The Hearst Tower is a building with the addresses of 300 West 57th Street and 959 Eighth Avenue, near Columbus Circle, in Midtown Manhattan, New York City. It is the world headquarters of Hearst Communications, housing the numerous publications and communications companies of the media conglomerate under one roof, including, among others, Cosmopolitan, Esquire, Marie Claire, Harper’s Bazaar, Good Housekeeping, and Seventeen. (Wikipedia)
American Radiator Building
The American Radiator Building (since renamed to the American Standard Building) is a landmark skyscraper located at 40 West 40th Street, in midtown Manhattan, New York City. It was conceived by the architects John Howells and Raymond Hood, and built in 1924 for the American Radiator Company. (Wikipedia)
Bloomberg Tower (731 Lexington Avenue)
731 Lexington Avenue is a 1,345,489 sq ft glass skyscraper on the East Side of Midtown Manhattan, New York City. It houses the headquarters of Bloomberg L.P. and as a result, is sometimes referred to informally as Bloomberg Tower. The building also houses retail outlets, restaurants and 105 luxury condominiums. The residences are known as One Beacon Court and are served by a separate entrance. The tower is the 15th tallest building in New York City and the 46th tallest in the United States. It stands at 55 stories tall, reaching 806 ft.
Located at 731 Lexington Avenue, the building occupies the same block where Alexander’s department store once stood. It opened in 2004. (Wikipedia)
The Ansonia is a building on the Upper West Side of New York City, located at 2109 Broadway, between West 73rd and West 74th Streets. It was originally built as a residential hotel by William Earle Dodge Stokes, the Phelps-Dodge copper heir and share holder in the Ansonia Clock Company, and it was named for his grandfather, the industrialist Anson Greene Phelps. In 1899, Stokes commissioned architect Paul E. Duboy (1857–1907) to build the grandest hotel in Manhattan.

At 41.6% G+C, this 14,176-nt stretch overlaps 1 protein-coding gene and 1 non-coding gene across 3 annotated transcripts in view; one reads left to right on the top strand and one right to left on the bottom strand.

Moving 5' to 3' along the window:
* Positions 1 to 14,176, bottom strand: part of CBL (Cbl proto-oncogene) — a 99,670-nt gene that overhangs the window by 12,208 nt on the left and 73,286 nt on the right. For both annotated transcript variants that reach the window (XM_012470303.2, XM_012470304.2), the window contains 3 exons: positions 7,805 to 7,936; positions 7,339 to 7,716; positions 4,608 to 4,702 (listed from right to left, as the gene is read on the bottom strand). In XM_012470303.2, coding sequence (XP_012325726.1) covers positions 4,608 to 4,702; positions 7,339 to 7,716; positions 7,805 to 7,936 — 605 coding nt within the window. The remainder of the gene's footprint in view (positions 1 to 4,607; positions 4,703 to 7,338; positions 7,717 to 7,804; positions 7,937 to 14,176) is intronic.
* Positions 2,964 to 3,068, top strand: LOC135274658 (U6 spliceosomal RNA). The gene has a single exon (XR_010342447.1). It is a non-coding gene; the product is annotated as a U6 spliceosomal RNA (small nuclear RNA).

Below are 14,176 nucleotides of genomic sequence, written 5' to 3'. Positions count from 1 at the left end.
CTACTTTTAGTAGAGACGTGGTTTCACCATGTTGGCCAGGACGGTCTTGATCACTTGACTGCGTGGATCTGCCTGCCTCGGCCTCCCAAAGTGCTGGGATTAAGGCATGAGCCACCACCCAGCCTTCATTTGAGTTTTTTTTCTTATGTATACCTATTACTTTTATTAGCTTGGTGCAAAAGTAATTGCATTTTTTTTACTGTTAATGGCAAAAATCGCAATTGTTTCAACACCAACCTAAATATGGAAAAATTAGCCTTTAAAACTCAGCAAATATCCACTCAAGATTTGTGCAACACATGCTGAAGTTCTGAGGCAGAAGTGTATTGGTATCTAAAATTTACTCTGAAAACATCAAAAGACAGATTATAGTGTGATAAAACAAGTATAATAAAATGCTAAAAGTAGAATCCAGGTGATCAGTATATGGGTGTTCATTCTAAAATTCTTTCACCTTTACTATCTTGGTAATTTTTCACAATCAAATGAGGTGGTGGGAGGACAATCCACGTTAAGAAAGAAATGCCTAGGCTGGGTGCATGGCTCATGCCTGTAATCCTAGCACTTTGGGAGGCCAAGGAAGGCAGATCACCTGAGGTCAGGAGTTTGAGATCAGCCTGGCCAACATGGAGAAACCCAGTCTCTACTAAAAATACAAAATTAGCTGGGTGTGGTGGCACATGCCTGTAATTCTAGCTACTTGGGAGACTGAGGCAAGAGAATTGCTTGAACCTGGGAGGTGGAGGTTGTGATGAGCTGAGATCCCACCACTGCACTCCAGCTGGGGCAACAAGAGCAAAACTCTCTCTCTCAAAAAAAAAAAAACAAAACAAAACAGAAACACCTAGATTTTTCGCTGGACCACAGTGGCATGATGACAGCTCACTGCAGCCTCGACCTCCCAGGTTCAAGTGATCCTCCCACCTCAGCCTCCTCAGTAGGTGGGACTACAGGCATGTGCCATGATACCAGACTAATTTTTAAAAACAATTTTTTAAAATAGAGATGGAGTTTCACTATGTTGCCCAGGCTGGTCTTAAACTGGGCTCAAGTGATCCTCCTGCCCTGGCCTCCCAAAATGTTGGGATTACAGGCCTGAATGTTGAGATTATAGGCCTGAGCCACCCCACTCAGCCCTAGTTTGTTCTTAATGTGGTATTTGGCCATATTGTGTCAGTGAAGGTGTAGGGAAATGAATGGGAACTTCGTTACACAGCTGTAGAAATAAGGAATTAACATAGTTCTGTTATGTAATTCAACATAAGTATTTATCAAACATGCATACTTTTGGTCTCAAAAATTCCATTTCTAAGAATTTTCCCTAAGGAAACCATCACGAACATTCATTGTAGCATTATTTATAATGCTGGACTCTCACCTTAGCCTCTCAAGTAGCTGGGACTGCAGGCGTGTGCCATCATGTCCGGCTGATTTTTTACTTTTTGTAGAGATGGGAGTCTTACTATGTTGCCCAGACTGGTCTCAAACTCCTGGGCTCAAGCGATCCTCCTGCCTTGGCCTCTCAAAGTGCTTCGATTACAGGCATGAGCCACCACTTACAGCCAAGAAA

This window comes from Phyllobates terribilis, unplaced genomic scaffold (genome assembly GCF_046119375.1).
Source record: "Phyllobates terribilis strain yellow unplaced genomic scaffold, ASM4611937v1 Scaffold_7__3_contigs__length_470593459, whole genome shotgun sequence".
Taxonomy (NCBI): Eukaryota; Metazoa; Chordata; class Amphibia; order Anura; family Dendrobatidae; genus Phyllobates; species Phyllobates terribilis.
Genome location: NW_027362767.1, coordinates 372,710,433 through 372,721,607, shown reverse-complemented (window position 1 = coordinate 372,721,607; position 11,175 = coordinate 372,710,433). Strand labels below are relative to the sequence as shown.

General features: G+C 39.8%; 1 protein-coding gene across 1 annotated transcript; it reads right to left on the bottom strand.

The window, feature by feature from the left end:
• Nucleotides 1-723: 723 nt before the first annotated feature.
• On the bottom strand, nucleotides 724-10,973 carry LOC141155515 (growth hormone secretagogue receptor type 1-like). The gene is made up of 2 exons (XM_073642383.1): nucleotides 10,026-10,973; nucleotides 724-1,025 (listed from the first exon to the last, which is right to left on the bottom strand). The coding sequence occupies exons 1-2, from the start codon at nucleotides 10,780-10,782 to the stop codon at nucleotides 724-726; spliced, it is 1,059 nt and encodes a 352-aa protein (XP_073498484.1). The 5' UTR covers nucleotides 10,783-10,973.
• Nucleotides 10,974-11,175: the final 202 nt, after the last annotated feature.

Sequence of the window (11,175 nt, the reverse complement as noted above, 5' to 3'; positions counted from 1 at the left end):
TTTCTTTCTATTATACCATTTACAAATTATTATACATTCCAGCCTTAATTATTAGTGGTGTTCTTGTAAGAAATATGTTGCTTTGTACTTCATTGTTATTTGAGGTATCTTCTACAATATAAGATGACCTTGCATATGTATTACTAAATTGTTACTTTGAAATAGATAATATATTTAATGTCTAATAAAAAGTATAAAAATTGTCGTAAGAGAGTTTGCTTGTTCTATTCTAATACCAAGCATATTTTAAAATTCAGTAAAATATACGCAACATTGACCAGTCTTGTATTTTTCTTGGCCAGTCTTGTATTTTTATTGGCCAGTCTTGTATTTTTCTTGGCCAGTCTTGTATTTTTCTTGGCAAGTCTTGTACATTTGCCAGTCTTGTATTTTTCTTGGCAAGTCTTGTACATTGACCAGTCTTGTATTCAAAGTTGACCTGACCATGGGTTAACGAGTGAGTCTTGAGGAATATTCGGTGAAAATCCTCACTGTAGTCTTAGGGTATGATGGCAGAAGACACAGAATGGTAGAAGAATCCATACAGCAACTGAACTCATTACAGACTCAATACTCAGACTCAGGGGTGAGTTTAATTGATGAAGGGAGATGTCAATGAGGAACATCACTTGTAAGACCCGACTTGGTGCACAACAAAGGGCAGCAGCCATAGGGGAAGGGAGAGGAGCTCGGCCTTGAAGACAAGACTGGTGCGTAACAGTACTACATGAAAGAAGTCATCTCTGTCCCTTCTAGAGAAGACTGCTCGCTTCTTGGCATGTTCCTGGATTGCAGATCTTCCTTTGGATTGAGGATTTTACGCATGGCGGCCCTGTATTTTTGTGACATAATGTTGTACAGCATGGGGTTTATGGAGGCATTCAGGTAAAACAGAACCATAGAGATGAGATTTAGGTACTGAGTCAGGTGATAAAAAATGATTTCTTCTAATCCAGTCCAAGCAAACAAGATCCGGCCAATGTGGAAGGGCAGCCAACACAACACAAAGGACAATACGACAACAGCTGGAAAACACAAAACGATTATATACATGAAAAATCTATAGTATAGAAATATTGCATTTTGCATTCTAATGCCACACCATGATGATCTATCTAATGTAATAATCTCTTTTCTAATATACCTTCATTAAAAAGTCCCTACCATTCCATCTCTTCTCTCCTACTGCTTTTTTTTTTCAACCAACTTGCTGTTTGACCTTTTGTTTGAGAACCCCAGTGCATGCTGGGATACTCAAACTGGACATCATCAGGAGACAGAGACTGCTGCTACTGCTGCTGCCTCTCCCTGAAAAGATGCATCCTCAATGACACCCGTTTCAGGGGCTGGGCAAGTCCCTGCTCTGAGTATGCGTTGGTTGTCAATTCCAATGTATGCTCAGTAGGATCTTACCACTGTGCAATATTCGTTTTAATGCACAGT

Stokes would list himself as “architect-in-chief” for the project and hired Duboy, a sculptor who designed and made the ornamental sculptures on the Soldiers’ and Sailors’ Monument, to draw up the plans. New Orleans architect Martin Shepard served as draftsman and assistant superintendent of construction on the project. A contractor sued Stokes in 1907, but he would defend himself, explaining that Duboy was in an insane asylum in Paris and should not have been making commitments in Stokes’s name concerning the hotel.
In what might be the earliest harbinger of the current developments in urban farming, Stokes established a small farm on the roof of the hotel.
Stokes had a Utopian vision for the Ansonia—that it could be self-sufficient, or at least contribute to its own support—which led to perhaps the strangest New York apartment amenity ever. “The farm on the roof,” Weddie Stokes wrote years later, “included about 500 chickens, many ducks, about six goats and a small bear.” Every day, a bellhop delivered free fresh eggs to all the tenants, and any surplus was sold cheaply to the public in the basement arcade. Not much about this feature charmed the city fathers, however, and in 1907, the Department of Health shut down the farm in the sky. (Wikipedia)
The CBS Building in New York City, also known as Black Rock, is the headquarters of CBS Corporation. Located at 51 West 52nd Street at the corner of Sixth Avenue (Avenue of the Americas), the Eero Saarinen designed building opened in 1965. It is 38 stories and 490 feet tall with approximately 872,000 square feet rentable of space. The interior and furnishings were designed by Saarinen and Florence Knoll. (Wikipedia)
The record setting Art Deco conversion. Walker Tower is the historic restoration and expansion of a former telephone building designed in 1929 by Ralph Walker into the finest luxury apartment house in New York City. With our collaborator CetraRuddy, the 47 units, 24-stories, and 200,000 square feet of Walker Tower’s conversion incorporated the building’s original design details and includes all of the conveniences of modern, upscale residential living. The elaborate brick façade has been painstakingly restored and new façade elements have been constructed in the spirit of the Art Deco ornamentation that Ralph Walker made famous through architectural masterpieces in New York City. (JDS Development Group)
Don’t think one of the buildings listed above is underrated? Did we miss a building? Sound off in the comments below.